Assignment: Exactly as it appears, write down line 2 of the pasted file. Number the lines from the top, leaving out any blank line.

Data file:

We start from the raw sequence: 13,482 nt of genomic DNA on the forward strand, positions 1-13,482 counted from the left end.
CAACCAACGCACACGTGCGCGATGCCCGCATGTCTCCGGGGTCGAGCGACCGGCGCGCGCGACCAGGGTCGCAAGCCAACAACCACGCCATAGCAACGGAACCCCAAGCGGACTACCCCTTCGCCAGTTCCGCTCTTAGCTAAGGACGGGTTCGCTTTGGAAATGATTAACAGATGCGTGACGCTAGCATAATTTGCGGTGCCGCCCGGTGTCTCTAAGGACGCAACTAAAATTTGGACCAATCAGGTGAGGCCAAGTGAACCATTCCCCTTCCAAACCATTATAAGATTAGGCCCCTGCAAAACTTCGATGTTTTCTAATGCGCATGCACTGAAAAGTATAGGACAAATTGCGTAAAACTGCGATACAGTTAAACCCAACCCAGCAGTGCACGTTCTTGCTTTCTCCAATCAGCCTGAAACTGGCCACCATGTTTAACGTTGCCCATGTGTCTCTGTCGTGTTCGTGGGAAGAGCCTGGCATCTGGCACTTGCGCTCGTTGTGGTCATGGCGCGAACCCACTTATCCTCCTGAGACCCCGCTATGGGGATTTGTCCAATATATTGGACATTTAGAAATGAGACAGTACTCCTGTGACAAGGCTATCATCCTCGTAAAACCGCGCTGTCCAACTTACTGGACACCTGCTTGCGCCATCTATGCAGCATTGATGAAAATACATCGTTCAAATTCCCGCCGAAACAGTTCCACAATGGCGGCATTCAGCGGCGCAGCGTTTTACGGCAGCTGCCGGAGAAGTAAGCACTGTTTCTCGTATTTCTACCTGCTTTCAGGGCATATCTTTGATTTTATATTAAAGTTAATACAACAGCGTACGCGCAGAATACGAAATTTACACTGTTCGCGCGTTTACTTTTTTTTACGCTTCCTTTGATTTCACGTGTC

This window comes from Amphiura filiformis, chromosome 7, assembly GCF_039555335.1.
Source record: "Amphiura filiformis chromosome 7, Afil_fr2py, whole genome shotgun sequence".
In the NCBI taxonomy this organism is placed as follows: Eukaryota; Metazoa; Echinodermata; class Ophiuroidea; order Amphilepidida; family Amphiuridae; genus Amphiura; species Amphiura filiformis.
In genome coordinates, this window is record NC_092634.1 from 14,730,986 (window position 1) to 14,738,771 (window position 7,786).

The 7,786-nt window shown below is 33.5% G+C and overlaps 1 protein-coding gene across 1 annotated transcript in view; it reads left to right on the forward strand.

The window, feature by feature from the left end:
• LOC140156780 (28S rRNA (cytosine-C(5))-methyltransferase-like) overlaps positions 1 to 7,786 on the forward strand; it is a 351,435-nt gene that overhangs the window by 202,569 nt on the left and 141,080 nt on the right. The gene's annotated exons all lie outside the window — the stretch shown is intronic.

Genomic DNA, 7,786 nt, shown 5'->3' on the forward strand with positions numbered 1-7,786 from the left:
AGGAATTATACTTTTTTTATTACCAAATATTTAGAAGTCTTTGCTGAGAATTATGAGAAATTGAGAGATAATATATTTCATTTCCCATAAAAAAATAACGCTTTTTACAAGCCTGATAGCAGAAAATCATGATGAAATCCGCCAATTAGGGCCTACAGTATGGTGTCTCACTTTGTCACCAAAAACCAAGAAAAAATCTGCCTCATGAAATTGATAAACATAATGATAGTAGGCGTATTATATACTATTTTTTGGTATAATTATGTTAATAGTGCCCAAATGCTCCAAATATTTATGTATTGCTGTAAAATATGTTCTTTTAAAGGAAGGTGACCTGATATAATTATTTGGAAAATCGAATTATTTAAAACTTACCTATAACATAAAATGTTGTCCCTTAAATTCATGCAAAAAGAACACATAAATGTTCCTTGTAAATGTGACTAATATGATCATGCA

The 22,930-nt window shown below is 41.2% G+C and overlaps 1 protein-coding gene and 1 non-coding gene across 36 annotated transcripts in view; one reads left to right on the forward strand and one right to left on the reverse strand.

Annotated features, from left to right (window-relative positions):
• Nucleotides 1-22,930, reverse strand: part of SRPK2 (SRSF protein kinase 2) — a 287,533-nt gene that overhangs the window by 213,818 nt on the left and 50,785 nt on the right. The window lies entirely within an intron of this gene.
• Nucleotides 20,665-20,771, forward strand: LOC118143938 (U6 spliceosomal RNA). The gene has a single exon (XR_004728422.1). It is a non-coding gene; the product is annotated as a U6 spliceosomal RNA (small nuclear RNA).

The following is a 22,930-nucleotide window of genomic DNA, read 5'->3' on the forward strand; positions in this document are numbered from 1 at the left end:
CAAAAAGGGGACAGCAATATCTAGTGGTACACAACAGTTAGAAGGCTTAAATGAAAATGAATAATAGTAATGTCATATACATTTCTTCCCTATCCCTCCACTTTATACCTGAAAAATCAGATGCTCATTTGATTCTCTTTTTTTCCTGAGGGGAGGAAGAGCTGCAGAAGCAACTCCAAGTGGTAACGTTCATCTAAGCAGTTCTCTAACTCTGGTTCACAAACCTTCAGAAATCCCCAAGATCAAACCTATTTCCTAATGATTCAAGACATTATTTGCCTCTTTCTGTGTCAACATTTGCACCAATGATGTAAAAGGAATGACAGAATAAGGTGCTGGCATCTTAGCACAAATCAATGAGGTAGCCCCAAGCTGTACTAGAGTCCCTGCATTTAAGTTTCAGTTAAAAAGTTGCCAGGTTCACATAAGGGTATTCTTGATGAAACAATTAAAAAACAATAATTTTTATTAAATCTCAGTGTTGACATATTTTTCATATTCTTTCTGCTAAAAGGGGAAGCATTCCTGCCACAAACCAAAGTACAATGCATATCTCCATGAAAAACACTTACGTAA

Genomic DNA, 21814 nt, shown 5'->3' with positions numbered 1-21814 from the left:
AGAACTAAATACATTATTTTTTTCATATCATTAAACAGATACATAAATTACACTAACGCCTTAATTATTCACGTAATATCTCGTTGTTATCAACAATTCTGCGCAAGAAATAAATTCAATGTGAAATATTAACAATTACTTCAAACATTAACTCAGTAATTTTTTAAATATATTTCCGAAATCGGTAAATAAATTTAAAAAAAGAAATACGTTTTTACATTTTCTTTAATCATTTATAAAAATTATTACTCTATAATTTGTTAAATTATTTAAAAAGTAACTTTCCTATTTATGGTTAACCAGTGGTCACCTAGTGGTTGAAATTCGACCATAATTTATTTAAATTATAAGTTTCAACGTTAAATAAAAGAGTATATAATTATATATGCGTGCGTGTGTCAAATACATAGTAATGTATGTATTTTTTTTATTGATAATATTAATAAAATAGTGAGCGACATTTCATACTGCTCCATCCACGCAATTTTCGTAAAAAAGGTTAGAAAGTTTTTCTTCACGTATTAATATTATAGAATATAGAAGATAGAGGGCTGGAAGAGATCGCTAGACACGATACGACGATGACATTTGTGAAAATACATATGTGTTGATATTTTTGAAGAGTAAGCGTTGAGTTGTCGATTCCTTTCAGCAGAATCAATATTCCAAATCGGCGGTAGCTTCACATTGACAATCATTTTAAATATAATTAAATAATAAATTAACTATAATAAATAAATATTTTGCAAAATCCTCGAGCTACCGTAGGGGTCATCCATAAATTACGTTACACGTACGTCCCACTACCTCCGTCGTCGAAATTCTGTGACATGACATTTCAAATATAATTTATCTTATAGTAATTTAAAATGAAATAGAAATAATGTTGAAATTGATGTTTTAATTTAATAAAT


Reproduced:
CAACCAACGCACACGTGCGCGATGCCCGCATGTCTCCGGGGTCGAGCGACCGGCGCGCGCGACCAGGGTCGCAAGCCAACAACCACGCCATAGCAACGGAACCCCAAGCGGACTACCCCTTCGCCAGTTCCGCTCTTAGCTAAGGACGGGTTCGCTTTGGAAATGATTAACAGATGCGTGACGCTAGCATAATTTGCGGTGCCGCCCGGTGTCTCTAAGGACGCAACTAAAATTTGGACCAATCAGGTGAGGCCAAGTGAACCATTCCCCTTCCAAACCATTATAAGATTAGGCCCCTGCAAAACTTCGATGTTTTCTAATGCGCATGCACTGAAAAGTATAGGACAAATTGCGTAAAACTGCGATACAGTTAAACCCAACCCAGCAGTGCACGTTCTTGCTTTCTCCAATCAGCCTGAAACTGGCCACCATGTTTAACGTTGCCCATGTGTCTCTGTCGTGTTCGTGGGAAGAGCCTGGCATCTGGCACTTGCGCTCGTTGTGGTCATGGCGCGAACCCACTTATCCTCCTGAGACCCCGCTATGGGGATTTGTCCAATATATTGGACATTTAGAAATGAGACAGTACTCCTGTGACAAGGCTATCATCCTCGTAAAACCGCGCTGTCCAACTTACTGGACACCTGCTTGCGCCATCTATGCAGCATTGATGAAAATACATCGTTCAAATTCCCGCCGAAACAGTTCCACAATGGCGGCATTCAGCGGCGCAGCGTTTTACGGCAGCTGCCGGAGAAGTAAGCACTGTTTCTCGTATTTCTACCTGCTTTCAGGGCATATCTTTGATTTTATATTAAAGTTAATACAACAGCGTACGCGCAGAATACGAAATTTACACTGTTCGCGCGTTTACTTTTTTTTACGCTTCCTTTGATTTCACGTGTC